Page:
Kind-hearted Glaswegians have raised more than £6,000 for a refugee food delivery courier after his bike was nicked.

Abdulwahab Ibrahim Bahar had travelled to Scotland from his native Sudan around 18 months ago to start a new life away from war and poverty.

But disaster struck after his £2,500 bike was stolen while out on his rounds around Charing Cross last week.

The 26-year-old gave chase down St. George’s Road but couldn't catch the thief.

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Kind Cara English read about his ordeal on our sister site Glasgow Live and decided to launch a crowdfunder to help buy him a new bike.

She wrote: "Abdulwahab is a Sudanese refugee working as a bike courier in Glasgow. During a delivery, his bike was stolen, almost certainly never to be seen again.

"This is someone who's fled war in his country and then had his livelihood taken away from him in the middle of a pandemic.

The incident took place on St. George’s Road

"He had to ask friends to lend him money for the now-stolen bike, and still owes them that back, plus needs to buy a new fit-for-purpose bike so that he can keep doing his job in peace.

"As Glaswegians, we need to show that we care about our refugee siblings living here. Let's get the man a new bike!"

The response has been phenomenal with more than £6,000 raised already.

Abdulwahab has now asked for the fundraising drive to be stood down, with Cara updating supporters: "Abdulwahab's requested we close the fund as you've all very kindly donated more than enough to cover his needs.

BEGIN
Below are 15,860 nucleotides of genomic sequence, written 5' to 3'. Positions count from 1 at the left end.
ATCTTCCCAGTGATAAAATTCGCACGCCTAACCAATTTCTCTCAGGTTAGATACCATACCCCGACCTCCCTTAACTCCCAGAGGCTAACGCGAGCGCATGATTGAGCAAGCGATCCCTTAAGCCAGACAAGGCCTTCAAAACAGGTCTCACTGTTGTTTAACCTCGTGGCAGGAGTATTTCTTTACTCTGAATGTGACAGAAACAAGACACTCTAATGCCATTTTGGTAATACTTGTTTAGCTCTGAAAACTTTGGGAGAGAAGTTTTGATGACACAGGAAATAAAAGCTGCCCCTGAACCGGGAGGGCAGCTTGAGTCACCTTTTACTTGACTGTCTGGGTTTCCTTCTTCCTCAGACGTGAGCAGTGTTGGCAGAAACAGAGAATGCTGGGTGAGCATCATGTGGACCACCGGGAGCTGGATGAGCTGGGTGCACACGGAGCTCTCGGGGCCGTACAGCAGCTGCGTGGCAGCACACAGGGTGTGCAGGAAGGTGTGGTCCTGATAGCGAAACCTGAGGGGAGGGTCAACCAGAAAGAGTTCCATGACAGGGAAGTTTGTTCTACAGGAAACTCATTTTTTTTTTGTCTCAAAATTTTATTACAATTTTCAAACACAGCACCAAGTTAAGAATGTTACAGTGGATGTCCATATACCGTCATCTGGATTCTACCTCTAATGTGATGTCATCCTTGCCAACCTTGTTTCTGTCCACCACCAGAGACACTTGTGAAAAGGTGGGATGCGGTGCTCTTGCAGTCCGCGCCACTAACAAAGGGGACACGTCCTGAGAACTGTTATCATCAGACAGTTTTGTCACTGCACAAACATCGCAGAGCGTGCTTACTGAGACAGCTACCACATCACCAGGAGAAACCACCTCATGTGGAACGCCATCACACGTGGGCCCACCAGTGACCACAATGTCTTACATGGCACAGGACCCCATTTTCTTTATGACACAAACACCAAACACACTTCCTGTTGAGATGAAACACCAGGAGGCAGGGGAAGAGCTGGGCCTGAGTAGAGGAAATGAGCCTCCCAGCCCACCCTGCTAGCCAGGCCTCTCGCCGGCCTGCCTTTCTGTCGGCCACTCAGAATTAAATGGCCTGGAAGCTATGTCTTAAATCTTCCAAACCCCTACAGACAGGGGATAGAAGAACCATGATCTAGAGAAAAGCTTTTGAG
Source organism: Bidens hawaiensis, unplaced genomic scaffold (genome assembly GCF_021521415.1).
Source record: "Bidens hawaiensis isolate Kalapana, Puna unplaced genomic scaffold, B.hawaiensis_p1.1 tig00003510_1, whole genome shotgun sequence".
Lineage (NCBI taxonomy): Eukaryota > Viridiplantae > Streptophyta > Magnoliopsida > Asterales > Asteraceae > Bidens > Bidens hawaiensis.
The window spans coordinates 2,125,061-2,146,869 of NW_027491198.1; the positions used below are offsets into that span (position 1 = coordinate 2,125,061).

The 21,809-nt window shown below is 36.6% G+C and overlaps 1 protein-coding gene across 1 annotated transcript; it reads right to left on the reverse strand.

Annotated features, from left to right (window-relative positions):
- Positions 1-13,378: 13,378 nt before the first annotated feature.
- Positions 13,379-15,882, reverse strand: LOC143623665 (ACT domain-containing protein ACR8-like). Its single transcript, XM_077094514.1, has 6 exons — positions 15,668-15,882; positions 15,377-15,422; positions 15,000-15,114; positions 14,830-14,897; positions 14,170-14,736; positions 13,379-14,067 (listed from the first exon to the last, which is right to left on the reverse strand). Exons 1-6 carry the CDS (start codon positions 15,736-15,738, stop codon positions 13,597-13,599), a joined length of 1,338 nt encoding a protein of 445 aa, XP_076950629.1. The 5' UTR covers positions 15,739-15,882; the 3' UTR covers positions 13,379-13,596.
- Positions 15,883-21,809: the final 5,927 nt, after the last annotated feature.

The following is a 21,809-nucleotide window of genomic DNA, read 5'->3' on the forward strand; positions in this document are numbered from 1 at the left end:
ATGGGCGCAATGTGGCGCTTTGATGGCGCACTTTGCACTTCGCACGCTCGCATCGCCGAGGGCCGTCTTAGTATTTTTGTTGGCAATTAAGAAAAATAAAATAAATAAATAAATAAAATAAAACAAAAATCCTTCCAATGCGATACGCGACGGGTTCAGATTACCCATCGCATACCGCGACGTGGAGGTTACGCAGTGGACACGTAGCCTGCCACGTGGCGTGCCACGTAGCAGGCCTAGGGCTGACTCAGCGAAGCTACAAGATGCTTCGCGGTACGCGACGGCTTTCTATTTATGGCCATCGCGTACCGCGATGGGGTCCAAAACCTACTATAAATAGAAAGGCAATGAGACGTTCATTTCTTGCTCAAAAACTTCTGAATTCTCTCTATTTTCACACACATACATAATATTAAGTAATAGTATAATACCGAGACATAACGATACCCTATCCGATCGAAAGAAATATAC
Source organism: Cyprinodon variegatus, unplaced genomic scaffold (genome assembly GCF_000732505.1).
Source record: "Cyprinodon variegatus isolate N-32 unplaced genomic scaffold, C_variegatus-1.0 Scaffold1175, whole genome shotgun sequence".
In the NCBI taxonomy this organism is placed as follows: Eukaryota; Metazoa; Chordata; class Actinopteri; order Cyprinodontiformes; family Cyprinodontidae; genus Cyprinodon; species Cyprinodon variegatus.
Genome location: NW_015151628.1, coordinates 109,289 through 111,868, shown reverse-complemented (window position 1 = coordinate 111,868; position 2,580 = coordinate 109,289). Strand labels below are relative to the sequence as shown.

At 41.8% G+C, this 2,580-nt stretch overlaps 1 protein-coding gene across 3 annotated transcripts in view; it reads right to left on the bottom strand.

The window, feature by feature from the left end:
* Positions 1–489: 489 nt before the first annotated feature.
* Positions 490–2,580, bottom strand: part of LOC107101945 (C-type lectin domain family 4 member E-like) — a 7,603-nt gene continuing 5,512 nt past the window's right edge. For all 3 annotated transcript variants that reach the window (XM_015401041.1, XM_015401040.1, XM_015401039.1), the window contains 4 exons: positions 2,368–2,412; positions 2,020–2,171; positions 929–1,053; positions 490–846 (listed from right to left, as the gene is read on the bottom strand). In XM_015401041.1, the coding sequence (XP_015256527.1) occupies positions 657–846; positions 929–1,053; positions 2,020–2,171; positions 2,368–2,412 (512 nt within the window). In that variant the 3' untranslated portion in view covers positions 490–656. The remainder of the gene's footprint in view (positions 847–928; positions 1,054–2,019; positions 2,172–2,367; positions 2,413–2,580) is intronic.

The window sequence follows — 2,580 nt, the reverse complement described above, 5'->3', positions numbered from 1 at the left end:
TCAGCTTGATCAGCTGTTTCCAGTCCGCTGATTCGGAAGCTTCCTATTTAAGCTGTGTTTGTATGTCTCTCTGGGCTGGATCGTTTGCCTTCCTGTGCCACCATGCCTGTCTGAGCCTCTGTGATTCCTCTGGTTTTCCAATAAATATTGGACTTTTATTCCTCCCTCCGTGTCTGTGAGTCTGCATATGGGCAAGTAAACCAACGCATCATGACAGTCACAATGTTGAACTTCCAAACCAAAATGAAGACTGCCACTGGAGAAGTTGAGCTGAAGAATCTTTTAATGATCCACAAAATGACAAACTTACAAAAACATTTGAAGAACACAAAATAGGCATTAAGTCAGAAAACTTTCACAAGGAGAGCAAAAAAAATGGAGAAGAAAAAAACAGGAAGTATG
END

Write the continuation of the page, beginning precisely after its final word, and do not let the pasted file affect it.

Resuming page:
"Thank you again for your generosity and kindness on this. An incredible show of solidarity!"

Abdulwahab told Glasgow Live about the theft and his hopes when moving to the UK.

He has been given leave to remain in Britain which means he has the right to work.

He said: "“I’ve met other couriers who have also had their bikes stolen and they say there is no chance that I’ll see it again.

"I don’t know what I’m going to do now. I have some friends who also deliver for Uber but I can’t ask them to lend me their bikes.”

After fleeing war-torn Sudan he had saved and saved for the bike and borrowed money from pals to afford the £2,500 electric bicycle.

He added: "The money is good for someone like me and I can fit the work around my English course at West College Scotland which has been taking place on zoom during the lockdown.

"I now don't have a bike and I still owe my friends the money I borrowed."

But with the thousands raised, he should be back on the road soon.

One local donating £25 wrote: "I want to let Abdulwahab know that many people in the UK welcome him, and want to show solidarity in this new crisis. I am glad to have the opportunity to do so."